for the love of mike, why won't it rain?!?!

blanaidJuly 18, 2010

So, last summer it rained almost every day here in Cary, and I gloated a little because my mother, who lives in Greensboro, was constantly complaining of drought. Well, that certainly came back to bite me in the arse!

Everything I have is dying! My sedum are dying - SEDUM!! How do you kill sedum? The only things that are truly happy in this heat are my Dusty Millers and Purple Hearts. So many sad, crispy plants!

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transplanted2scin07(7b upstate SC)

I hear you! I got excited when I heard raindrops today until I realized it was only 10 drops, again. I have Sedums dying, too, and everything else I've managed to keep alive the last 3 years. (We've had 3 years straight of drought in Greer, SC).

    Bookmark   July 18, 2010 at 9:06PM
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We are north of Greensoboro, and after three weeks of intense temperatures and no rain, we had a little over two inches earlier this week and a drizzly, all day rain that left about an inch yesterday. What a relief!

My friend who lives only two miles from me had rain, too, but much less, and another friend who lives about 60 mi. away on Hyco Lake has had nothing at all. It is so spotty. Sorry your plants are crispy. That was my description of my plants last year and most of the summers before. We had a lovely spring, however, so as a true plant lover, I am looking forward to the future.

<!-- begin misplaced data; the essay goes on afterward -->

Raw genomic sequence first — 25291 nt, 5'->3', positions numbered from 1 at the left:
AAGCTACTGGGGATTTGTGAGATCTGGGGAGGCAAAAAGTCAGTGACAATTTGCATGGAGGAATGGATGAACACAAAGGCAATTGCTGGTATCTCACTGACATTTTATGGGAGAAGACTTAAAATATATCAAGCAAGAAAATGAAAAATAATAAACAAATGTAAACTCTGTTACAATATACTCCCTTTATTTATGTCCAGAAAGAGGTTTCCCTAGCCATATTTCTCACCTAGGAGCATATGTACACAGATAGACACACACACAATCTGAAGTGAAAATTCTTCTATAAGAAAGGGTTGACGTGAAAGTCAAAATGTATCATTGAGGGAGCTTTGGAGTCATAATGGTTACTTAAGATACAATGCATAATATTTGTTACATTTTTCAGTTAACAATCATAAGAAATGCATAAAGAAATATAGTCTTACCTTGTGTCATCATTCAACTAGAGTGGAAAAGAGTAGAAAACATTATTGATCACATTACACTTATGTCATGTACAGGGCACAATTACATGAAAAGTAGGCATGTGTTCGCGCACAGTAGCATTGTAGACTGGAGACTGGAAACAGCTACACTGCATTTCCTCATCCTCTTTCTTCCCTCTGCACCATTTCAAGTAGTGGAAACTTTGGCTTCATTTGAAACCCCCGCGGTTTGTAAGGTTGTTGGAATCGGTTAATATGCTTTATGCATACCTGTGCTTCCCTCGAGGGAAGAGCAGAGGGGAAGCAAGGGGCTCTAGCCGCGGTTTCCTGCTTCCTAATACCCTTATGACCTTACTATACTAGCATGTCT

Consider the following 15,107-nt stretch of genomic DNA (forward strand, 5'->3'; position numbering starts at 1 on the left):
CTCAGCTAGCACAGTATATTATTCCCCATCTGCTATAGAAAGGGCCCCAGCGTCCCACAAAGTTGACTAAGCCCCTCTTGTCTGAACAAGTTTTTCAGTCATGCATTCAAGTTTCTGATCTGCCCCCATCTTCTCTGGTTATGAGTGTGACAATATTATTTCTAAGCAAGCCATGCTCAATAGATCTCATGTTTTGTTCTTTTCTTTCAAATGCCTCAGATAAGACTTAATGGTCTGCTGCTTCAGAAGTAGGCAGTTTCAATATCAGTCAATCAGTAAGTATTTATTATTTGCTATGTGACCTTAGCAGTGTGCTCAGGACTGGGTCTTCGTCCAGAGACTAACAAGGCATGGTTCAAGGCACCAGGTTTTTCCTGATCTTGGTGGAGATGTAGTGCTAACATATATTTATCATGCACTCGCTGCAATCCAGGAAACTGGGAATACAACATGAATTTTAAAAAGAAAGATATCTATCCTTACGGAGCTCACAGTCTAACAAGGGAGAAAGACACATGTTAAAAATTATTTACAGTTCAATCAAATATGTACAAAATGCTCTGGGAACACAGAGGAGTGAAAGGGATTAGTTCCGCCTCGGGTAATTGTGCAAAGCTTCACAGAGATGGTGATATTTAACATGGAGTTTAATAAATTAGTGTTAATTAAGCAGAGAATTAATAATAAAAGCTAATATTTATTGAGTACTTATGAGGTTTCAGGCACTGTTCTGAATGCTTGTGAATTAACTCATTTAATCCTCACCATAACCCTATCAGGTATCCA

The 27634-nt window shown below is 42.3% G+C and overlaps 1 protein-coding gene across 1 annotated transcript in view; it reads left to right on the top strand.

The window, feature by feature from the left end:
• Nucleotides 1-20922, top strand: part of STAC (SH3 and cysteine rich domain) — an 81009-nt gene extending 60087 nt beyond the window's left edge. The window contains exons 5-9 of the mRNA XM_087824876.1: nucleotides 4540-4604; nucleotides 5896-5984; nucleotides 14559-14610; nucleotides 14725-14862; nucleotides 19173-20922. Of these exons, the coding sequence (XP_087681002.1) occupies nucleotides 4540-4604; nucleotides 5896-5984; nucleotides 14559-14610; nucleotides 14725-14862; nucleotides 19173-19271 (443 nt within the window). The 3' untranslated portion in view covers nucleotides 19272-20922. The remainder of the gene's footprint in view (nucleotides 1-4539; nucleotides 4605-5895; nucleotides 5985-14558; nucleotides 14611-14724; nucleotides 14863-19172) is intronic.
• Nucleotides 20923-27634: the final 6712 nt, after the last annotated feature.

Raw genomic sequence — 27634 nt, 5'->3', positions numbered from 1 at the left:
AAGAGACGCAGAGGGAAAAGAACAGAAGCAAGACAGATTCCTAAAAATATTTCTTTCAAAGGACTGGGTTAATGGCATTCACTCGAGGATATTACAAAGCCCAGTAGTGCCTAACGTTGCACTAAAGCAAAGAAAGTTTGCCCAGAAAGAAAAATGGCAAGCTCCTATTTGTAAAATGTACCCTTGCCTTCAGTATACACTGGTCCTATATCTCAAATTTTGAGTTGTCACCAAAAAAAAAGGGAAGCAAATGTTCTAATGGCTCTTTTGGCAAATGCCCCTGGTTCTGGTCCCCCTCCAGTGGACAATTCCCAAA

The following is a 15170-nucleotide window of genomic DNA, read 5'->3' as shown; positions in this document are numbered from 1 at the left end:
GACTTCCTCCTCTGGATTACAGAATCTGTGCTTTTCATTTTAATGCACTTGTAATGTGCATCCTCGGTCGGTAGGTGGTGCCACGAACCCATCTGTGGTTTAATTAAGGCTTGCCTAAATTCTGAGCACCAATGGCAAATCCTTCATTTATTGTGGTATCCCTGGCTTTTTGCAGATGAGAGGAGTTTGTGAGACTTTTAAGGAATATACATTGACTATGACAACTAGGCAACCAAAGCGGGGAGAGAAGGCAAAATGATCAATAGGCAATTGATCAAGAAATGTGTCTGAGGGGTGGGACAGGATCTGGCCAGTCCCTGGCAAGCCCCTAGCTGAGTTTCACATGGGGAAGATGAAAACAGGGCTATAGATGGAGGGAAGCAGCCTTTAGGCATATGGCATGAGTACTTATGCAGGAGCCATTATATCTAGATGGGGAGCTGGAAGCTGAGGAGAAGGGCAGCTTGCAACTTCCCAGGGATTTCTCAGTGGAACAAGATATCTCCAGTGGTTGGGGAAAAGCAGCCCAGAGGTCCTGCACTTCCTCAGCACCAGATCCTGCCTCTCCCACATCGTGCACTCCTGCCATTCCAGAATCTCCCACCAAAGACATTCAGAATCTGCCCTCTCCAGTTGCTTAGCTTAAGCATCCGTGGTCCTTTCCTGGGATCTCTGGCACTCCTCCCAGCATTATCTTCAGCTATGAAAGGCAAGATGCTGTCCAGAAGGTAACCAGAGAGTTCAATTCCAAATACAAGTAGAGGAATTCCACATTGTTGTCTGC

Oh, all of my shade natives showed no stress in our three week rainless period, but the aliens, even my hellebores, were beginning to wilt. Gotta love those shade natives!

    Bookmark   July 18, 2010 at 9:11PM
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dottie_in_charlotte(z7-8 NC)

We must have had some good rains here in western Union Cty while I was in Florida because the grass was greening up and the flowers were perky and blooming when we returned.
I've never known sedum to die out from drought. Even those two years of extraordinary drought my sedums under a vitex tree (so it's already competing for moisture) did just fine.

I am noticing that irregular rainfall necessitating supplement by city water is killing out sections of my lawn. When the rains come, the weakened turf roots are dying from some type of opportunistic black fungus.
Fall will be here soon enough and we can help all our plants recover.
All the regular and abundant rains of spring probably discouraged deep root growth in lawn grasses and landscape plants.
Now, the clouds roll in darkly and ominous..the lightning flashes and the thunder makes you plan for a rainstorm that may not even reach ground. It could be raining like crazy 1000 ft up in the air but evaporate leaving you with a few drops here and there.
If it does reach the ground, it is soaked up by excessive mulch which can actually be starving your plants roots for water and dissolved oxygen.
My main garden is patterned with cracks in the soil as the soil contracts for lack of moisture. Those cracks will self-heal when we get rain and they will trap the heavy rainfall and channel the moisture to the plant roots below ground.